Auto Parts Locating System: Allied vs Car-Part

The Automotive Retailers Association (ARA) conducted an industry survey on locating and purchasing recycled parts. The survey results are below.

In September of 2021, the Insurance Corporation of British Columbia (ICBC) announced that it will begin phasing out the Allied Recyclers Parts Locating (APL) system and replacing it with The announcement caught everyone off-guard, as there had been no prior consultation on the matter. The changes have caused frustration for both auto recyclers and collision repair shops. In an effort to understand the issues, back in February, the ARA asked the auto recycling and collision repair industries to provide feedback on their experience transitioning from Allied to Car-Part. We had over 180 responses to our survey. Below are the summary results.

Question #1:

We asked auto recycling and collision repair shops: Has the replacement of Allied with Car-Part improved operation efficiency? Fifty-five percent of recyclers said no and only 35 percent said yes to this question. Eighty percent of collision shops said it did not improve operation efficiency. The reasons are stated below.

Question #2

We asked, which system do you prefer? This was fairly evenly split among recyclers, with a slight majority preferring Allied over Car-Part. However, collision repair shops favoured Allied over Car-Part.

Question #3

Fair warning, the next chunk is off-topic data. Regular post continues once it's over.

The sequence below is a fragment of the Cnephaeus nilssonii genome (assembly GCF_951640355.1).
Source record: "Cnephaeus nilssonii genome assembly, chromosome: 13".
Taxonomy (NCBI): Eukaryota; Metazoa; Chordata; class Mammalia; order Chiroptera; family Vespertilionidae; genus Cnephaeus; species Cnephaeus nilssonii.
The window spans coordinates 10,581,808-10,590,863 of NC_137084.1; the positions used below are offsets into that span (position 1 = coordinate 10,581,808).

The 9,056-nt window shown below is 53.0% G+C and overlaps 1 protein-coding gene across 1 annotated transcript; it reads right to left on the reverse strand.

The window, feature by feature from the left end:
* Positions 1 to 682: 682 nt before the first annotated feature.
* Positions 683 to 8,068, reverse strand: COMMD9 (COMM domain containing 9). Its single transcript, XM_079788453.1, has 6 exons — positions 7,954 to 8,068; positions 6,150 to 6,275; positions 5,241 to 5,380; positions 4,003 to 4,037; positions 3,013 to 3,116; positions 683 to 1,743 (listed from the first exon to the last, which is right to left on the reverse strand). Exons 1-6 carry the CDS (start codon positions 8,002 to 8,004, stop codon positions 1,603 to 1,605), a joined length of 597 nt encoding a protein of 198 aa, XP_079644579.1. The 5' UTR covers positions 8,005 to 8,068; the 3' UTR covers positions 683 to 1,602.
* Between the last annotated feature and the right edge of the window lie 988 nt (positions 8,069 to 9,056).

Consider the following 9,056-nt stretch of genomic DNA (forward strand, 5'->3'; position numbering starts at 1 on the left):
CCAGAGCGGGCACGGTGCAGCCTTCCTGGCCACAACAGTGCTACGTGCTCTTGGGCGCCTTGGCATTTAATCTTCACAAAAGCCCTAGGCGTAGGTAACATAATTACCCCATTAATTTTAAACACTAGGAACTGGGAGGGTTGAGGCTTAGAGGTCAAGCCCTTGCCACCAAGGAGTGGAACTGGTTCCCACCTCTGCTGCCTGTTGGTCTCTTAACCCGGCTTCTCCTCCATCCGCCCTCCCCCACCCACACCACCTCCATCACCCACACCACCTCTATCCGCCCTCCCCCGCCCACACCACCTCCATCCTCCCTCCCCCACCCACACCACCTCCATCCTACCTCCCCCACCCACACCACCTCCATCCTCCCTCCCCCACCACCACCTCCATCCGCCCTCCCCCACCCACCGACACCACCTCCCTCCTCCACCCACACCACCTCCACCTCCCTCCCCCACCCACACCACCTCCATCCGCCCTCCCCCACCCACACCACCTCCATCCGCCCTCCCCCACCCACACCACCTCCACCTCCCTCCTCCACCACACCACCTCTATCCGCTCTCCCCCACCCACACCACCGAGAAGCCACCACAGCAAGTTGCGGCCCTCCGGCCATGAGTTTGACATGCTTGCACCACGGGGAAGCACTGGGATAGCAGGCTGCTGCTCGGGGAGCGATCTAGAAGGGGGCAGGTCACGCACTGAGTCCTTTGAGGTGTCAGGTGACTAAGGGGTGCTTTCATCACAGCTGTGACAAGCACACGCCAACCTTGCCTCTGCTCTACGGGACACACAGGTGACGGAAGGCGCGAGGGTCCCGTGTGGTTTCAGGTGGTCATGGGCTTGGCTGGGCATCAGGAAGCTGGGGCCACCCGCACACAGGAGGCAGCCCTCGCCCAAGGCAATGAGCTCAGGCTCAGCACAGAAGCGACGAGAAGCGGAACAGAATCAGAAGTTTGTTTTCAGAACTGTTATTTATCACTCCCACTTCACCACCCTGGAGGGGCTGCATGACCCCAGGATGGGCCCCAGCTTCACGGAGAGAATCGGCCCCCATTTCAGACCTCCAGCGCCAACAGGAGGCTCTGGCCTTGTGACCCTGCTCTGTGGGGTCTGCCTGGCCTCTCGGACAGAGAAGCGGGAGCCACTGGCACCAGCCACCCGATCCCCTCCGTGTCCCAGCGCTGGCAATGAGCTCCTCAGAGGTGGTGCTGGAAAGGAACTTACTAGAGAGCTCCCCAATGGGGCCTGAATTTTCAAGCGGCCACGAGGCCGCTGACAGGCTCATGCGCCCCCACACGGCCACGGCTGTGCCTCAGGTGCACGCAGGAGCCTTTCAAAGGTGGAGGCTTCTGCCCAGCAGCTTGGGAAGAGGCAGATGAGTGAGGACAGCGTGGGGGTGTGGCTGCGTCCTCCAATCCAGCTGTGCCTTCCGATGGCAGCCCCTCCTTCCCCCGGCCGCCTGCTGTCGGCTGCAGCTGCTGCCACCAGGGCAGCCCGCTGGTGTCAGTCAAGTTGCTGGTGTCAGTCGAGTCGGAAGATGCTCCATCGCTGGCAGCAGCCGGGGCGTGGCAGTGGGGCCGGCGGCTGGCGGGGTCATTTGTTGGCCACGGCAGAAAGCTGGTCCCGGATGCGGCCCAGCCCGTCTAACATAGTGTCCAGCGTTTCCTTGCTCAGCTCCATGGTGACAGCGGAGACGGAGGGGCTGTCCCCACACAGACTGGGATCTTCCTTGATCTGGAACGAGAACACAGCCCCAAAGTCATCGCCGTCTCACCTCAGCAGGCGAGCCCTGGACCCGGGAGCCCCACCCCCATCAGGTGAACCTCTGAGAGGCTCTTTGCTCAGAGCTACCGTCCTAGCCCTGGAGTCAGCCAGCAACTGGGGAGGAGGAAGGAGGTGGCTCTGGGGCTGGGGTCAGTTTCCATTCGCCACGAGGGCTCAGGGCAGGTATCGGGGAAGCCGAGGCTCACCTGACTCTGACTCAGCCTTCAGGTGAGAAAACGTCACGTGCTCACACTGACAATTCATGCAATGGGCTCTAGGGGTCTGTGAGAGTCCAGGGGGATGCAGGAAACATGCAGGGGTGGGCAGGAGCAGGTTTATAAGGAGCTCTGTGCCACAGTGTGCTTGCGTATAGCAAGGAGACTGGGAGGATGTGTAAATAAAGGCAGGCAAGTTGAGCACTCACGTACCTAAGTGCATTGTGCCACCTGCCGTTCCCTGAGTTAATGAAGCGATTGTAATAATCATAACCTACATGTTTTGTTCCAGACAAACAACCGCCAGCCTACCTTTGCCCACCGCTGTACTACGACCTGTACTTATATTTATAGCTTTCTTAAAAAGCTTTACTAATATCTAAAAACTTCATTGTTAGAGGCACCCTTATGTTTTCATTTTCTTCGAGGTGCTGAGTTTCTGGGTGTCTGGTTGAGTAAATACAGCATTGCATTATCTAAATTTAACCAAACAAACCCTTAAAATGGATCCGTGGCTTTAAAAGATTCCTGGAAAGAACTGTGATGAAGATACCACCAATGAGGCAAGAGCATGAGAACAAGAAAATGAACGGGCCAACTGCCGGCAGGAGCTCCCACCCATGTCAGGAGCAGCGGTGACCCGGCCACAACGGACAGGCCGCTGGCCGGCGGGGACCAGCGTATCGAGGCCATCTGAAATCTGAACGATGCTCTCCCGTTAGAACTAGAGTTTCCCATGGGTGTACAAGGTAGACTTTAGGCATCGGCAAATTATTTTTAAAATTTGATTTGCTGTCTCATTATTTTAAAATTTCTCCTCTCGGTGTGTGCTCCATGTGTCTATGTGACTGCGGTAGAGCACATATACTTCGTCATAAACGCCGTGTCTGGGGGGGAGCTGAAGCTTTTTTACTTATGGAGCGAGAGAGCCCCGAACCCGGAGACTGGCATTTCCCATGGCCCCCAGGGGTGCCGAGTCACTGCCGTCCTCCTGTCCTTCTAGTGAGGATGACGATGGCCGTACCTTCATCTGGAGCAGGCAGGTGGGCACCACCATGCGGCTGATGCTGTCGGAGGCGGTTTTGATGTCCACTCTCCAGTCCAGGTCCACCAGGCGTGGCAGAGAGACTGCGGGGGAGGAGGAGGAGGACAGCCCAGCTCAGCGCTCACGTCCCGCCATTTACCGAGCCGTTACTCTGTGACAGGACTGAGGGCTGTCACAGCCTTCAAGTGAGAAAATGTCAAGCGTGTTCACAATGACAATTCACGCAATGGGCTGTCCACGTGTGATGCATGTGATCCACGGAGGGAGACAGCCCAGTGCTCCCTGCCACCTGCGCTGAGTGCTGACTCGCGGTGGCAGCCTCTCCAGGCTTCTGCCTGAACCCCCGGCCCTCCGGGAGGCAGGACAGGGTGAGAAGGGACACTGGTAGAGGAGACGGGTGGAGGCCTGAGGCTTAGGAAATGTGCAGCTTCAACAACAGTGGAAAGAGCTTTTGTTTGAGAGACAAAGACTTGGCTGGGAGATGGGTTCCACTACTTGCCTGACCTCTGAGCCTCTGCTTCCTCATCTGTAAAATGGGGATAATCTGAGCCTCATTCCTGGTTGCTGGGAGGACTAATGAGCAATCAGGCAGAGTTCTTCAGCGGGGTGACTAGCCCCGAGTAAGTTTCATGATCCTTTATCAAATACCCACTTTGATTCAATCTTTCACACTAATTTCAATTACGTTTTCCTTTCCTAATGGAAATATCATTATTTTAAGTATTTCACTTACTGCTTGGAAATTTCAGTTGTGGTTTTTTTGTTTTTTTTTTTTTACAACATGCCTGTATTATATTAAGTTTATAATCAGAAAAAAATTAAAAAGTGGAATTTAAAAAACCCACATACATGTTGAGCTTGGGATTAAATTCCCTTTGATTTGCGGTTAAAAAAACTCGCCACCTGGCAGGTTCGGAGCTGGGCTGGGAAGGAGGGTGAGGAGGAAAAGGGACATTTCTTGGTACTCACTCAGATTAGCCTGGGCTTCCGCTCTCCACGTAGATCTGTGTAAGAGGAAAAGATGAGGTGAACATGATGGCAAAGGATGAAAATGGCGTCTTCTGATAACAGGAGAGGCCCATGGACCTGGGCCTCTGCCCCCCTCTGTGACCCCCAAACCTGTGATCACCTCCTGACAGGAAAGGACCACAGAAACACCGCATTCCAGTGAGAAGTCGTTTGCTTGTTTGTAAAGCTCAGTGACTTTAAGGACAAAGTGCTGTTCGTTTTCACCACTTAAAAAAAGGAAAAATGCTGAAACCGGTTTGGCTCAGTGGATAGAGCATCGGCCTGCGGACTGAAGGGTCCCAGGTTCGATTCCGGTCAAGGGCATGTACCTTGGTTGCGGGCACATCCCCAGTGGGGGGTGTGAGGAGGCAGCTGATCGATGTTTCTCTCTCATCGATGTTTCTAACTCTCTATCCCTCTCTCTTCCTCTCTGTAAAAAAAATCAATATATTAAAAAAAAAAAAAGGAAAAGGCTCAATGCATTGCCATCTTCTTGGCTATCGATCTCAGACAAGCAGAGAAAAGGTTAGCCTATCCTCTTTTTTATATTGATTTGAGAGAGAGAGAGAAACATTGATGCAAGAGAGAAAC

We asked collision repair shops whether they were now spending more time searching for recycled parts. Eighty-five percent answered yes. This difference largely has to do with the increased time repair shops spend on the phone with suppliers, the inability of the system to search for multiple parts simultaneously, and the time it takes to find specific parts not available through the normal search functions. 

Question #4

Finally, we wanted to know if either industry felt there could be a place for both Allied and Car-Part as a tool for sourcing recycled parts. Recyclers were fairly divided on this question, with most citing that it would be too difficult to maintain two systems, while collision shops overwhelmingly favoured the idea.

While there is merit to this approach, it has since been ruled out. One of the primary reasons for switching to the Car-Part system was that ICBC required a cloud-based solution, and at the time, Allied did not have this capacity. Perhaps in the future, it can develop one and return as the sole recycled parts locating system for ICBC. However, as it stands now, having two systems does not appear to be practical.

There is no doubt from the 100+ comments we received that people are frustrated. Little notice of the change was given to industry, and the implementation was too quick, which did not allow the industry the time it needed to adapt. There was also a lack of training for industry, specifically on the repair side, on how to use the system. 

Car-part is working with the industry on improving the system and offering more training to those who require it. Modernizing the ICBC standards of performance (SOPs) may also help to ameliorate things. The SOPs have been a tool used in the past to help provide some level of governance for the utilization of recycled parts in the claims process. The SOPs, first developed over 25 years ago, were a generally agreed upon set of rules and guidelines for industry; however, with the transition to, much of this remains ambiguous, and there is general confusion as to what the rules are. We hope to resolve these and other issues in the coming months through the ICBC recycled parts liaison committee.